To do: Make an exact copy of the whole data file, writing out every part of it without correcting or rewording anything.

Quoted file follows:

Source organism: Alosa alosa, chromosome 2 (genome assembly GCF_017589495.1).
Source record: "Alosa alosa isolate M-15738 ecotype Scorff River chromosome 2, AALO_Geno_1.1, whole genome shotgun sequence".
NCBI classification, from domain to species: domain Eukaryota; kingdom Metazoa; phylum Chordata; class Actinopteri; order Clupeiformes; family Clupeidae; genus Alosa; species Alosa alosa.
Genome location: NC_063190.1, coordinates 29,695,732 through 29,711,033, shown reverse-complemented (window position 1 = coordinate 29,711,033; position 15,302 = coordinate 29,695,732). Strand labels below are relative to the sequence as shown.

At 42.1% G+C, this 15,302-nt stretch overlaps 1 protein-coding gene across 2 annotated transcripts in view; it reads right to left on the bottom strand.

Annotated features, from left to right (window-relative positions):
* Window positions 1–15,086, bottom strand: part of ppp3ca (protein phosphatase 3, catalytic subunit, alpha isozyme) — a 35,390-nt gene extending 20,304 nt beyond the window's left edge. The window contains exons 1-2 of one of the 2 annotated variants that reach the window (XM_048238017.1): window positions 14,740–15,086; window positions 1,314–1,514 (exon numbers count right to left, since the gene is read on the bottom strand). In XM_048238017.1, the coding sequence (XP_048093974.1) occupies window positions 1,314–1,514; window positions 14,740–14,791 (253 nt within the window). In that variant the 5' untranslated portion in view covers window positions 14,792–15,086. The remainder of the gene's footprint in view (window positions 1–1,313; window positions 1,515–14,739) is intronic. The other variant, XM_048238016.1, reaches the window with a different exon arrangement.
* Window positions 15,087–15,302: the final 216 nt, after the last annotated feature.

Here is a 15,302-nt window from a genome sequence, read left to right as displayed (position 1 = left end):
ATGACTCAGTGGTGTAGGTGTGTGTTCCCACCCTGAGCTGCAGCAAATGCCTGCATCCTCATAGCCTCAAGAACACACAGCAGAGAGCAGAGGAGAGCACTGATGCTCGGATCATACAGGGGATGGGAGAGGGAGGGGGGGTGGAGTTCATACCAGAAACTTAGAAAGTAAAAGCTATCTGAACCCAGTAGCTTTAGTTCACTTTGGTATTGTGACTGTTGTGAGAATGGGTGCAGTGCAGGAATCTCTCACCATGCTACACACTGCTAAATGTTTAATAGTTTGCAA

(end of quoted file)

Source organism: Alosa alosa, chromosome 2 (genome assembly GCF_017589495.1).
Source record: "Alosa alosa isolate M-15738 ecotype Scorff River chromosome 2, AALO_Geno_1.1, whole genome shotgun sequence".
NCBI classification, from domain to species: domain Eukaryota; kingdom Metazoa; phylum Chordata; class Actinopteri; order Clupeiformes; family Clupeidae; genus Alosa; species Alosa alosa.
Genome location: NC_063190.1, coordinates 29,695,732 through 29,711,033, shown reverse-complemented (window position 1 = coordinate 29,711,033; position 15,302 = coordinate 29,695,732). Strand labels below are relative to the sequence as shown.

At 42.1% G+C, this 15,302-nt stretch overlaps 1 protein-coding gene across 2 annotated transcripts in view; it reads right to left on the bottom strand.

Annotated features, from left to right (window-relative positions):
* Window positions 1–15,086, bottom strand: part of ppp3ca (protein phosphatase 3, catalytic subunit, alpha isozyme) — a 35,390-nt gene extending 20,304 nt beyond the window's left edge. The window contains exons 1-2 of one of the 2 annotated variants that reach the window (XM_048238017.1): window positions 14,740–15,086; window positions 1,314–1,514 (exon numbers count right to left, since the gene is read on the bottom strand). In XM_048238017.1, the coding sequence (XP_048093974.1) occupies window positions 1,314–1,514; window positions 14,740–14,791 (253 nt within the window). In that variant the 5' untranslated portion in view covers window positions 14,792–15,086. The remainder of the gene's footprint in view (window positions 1–1,313; window positions 1,515–14,739) is intronic. The other variant, XM_048238016.1, reaches the window with a different exon arrangement.
* Window positions 15,087–15,302: the final 216 nt, after the last annotated feature.

Here is a 15,302-nt window from a genome sequence, read left to right as displayed (position 1 = left end):
ATGACTCAGTGGTGTAGGTGTGTGTTCCCACCCTGAGCTGCAGCAAATGCCTGCATCCTCATAGCCTCAAGAACACACAGCAGAGAGCAGAGGAGAGCACTGATGCTCGGATCATACAGGGGATGGGAGAGGGAGGGGGGGTGGAGTTCATACCAGAAACTTAGAAAGTAAAAGCTATCTGAACCCAGTAGCTTTAGTTCACTTTGGTATTGTGACTGTTGTGAGAATGGGTGCAGTGCAGGAATCTCTCACCATGCTACACACTGCTAAATGTTTAATAGTTTGCAA